Perhaps another illustration of the lack of commitment to training and education among many managers are the limited learning routes into security management. Training and educational achievement are of marginal importance in the broader security occupation. There is no recognised industry benchmark qualification for entrance and there are only a limited number of higher education courses provided by the universities when compared to related specialisms, such as safety and computer security (Button, 2008). This is beginning to change with the Security Institute (the main professional association in the United Kingdom) launching a certificate and diploma in security management aimed as entry-level awards for security managers. It remains to be seen, however, to what extent these will become the currency of entrance to managerial positions in the security industry.
The status of security management can also be juxtaposed to some of the other managerial specialisms in organisations. If human resource (or personnel), health and safety, facilities, purchasing, marketing, public relations, accounting, risk, quality and, of course, security, to name the most popular, are considered, all of these functions have sought to pursue ‘professional projects’ to ultimately enhance their status and effectiveness. In doing so, however, their success has been very different and security management has been lagging in achieving ‘professional’ status. A good indicator of an occupation becoming a ‘profession’ is the representative body receiving ‘Chartered Status’. ‘Royal Charters’, which have been granted since the thirteenth century, are now conferred by the sovereign on advice of the privy council, ‘for bodies that work in the public interest (such as professional institutions and charities) and which can demonstrate pre-eminence, stability and permanence in their particular field’ (Privy Council Office, nd). All of the specialisms bar facilities, risk and, of course, security have received Royal Charters (see Table 1 (See PDF) ). Facilities and risk also have much more established bodies with larger memberships, an established suite of qualifications (and accreditations of other vocational and higher education courses) for entrance to the industry and as such are much further down the road to a profession and a chartered status.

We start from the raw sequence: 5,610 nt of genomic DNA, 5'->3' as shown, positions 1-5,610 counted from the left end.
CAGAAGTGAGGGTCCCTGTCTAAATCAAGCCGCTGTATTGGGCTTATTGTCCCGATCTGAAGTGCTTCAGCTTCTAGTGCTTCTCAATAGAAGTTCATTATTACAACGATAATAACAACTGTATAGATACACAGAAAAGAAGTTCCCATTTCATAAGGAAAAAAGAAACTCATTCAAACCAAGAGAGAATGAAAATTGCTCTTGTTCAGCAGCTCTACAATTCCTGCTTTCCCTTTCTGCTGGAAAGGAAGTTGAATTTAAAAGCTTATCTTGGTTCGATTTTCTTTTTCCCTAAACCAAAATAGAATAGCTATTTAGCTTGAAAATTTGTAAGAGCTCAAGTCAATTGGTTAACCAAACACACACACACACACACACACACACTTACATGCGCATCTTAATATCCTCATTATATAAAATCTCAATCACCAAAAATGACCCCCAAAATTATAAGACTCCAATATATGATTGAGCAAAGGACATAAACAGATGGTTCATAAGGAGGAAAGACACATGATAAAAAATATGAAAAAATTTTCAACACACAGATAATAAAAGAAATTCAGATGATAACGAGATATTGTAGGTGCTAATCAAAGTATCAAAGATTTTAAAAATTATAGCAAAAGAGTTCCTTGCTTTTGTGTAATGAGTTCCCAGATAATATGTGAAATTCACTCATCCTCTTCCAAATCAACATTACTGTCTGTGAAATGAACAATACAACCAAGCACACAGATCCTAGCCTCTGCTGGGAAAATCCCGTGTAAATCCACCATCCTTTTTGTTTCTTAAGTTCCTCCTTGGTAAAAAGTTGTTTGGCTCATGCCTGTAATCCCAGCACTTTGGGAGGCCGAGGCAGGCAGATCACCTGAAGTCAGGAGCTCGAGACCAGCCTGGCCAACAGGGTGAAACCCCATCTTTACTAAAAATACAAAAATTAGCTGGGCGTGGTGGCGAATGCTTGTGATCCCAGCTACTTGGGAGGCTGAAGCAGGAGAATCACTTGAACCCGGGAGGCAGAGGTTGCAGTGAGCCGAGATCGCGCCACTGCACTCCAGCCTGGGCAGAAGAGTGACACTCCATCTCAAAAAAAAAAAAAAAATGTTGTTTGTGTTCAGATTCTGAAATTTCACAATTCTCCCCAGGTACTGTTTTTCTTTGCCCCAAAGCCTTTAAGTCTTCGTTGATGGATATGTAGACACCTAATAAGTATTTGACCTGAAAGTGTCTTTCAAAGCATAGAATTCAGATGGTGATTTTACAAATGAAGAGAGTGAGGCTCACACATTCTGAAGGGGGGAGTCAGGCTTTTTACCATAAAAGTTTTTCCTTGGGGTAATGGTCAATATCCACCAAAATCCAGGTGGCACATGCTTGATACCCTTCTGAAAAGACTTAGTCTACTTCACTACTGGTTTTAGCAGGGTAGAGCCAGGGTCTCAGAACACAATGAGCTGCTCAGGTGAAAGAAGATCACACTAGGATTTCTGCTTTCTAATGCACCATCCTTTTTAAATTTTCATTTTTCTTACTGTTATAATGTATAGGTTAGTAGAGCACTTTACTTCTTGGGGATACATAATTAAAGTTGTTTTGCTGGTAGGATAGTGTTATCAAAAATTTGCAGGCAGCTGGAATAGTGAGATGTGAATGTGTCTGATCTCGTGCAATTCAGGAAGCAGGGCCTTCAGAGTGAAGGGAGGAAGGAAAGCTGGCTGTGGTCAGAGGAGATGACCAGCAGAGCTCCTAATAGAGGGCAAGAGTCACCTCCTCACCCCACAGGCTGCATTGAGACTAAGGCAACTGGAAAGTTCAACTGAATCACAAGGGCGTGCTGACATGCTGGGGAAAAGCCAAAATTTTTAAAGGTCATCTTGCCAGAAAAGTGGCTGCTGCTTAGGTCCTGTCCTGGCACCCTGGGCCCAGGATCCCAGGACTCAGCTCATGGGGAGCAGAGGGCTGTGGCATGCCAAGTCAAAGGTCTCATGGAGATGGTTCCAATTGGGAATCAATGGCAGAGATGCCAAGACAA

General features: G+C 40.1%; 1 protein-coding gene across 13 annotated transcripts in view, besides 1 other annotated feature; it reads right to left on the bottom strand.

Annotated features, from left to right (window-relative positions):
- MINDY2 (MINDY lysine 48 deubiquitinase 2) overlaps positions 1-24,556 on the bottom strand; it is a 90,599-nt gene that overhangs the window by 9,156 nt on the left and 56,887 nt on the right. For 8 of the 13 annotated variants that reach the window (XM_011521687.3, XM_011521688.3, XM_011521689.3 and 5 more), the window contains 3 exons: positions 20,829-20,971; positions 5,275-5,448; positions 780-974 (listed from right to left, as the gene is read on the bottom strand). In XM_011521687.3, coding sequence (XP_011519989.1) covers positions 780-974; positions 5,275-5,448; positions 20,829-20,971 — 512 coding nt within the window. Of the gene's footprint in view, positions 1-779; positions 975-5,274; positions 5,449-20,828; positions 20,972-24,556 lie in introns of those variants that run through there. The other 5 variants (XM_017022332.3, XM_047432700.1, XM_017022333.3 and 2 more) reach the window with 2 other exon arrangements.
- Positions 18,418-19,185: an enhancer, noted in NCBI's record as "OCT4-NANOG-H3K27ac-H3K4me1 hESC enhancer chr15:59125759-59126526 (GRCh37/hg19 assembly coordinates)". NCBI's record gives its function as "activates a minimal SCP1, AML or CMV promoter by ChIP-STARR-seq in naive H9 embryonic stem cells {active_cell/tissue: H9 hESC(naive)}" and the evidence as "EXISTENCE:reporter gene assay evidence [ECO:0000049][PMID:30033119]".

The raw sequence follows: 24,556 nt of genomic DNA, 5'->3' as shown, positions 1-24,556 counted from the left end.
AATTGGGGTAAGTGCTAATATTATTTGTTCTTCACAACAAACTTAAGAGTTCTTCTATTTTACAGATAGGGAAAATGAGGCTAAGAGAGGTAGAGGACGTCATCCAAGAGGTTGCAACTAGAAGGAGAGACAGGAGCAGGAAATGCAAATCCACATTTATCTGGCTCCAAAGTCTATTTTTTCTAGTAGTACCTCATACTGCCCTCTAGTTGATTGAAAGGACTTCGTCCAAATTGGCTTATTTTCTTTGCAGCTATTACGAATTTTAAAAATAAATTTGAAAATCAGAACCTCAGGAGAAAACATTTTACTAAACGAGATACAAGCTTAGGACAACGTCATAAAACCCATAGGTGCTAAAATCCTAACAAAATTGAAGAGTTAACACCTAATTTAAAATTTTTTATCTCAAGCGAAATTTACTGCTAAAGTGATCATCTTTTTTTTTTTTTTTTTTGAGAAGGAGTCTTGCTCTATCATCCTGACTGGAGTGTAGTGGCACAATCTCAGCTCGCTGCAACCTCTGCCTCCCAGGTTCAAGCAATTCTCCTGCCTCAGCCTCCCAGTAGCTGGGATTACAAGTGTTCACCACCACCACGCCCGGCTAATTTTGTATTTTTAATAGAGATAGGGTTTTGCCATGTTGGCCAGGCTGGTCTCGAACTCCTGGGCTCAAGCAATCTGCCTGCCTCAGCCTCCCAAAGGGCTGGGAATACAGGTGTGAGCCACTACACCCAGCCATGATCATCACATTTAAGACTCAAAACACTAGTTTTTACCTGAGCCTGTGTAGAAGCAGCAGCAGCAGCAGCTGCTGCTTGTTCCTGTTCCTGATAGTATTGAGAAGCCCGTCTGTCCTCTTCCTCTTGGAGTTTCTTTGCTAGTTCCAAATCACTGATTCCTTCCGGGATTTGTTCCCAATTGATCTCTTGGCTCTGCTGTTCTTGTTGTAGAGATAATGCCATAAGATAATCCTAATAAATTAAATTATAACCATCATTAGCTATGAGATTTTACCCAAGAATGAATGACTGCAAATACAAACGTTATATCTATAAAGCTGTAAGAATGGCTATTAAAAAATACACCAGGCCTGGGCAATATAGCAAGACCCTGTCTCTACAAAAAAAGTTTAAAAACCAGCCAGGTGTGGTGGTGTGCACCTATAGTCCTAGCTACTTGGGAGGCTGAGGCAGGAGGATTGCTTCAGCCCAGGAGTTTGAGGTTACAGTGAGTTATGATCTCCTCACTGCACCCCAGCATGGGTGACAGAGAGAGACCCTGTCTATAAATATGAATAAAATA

Quality of security managers
There is not a great deal of research to assess the quality of security management, but there is a degree of anecdotal evidence. In a study of the value of security, Gill et al (2007) found some damning criticisms of security management as well as some very good and outstanding practice. It is worth repeating verbatim some of the comments they recorded that demonstrate some of the more negative attributes. One interviewee stated,